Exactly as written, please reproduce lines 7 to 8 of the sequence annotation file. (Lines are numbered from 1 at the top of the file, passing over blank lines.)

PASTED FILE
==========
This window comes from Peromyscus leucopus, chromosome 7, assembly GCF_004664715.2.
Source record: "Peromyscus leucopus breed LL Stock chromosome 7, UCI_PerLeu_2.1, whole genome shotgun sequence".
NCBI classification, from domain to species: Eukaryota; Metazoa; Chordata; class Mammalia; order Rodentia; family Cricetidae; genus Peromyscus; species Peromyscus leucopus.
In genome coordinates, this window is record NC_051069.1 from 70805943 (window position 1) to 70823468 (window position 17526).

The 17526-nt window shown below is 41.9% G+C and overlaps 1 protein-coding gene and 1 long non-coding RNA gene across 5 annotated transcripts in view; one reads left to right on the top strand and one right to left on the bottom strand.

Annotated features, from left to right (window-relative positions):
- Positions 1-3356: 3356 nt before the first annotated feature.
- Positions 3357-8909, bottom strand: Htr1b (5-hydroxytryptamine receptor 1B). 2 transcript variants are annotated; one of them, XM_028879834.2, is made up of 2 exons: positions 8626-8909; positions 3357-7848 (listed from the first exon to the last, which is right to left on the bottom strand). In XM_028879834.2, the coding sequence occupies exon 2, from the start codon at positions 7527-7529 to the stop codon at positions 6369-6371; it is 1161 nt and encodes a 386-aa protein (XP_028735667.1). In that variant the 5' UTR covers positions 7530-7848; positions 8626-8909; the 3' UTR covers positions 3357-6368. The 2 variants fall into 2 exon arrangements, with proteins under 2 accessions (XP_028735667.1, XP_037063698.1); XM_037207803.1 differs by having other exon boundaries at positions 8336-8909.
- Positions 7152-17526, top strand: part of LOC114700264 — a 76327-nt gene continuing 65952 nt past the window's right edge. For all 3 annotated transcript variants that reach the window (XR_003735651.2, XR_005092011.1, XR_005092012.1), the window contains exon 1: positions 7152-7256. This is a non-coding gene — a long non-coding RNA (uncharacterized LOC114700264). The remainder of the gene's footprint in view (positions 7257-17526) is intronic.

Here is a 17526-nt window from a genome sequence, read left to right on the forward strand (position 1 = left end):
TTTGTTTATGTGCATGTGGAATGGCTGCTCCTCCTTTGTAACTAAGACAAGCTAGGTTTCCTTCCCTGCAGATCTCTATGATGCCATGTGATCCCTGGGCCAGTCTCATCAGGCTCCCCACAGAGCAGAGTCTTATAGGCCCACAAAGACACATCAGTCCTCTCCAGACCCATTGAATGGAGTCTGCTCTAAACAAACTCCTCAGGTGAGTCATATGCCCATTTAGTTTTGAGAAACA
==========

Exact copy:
- Positions 1-3356: 3356 nt before the first annotated feature.
- Positions 3357-8909, bottom strand: Htr1b (5-hydroxytryptamine receptor 1B). 2 transcript variants are annotated; one of them, XM_028879834.2, is made up of 2 exons: positions 8626-8909; positions 3357-7848 (listed from the first exon to the last, which is right to left on the bottom strand). In XM_028879834.2, the coding sequence occupies exon 2, from the start codon at positions 7527-7529 to the stop codon at positions 6369-6371; it is 1161 nt and encodes a 386-aa protein (XP_028735667.1). In that variant the 5' UTR covers positions 7530-7848; positions 8626-8909; the 3' UTR covers positions 3357-6368. The 2 variants fall into 2 exon arrangements, with proteins under 2 accessions (XP_028735667.1, XP_037063698.1); XM_037207803.1 differs by having other exon boundaries at positions 8336-8909.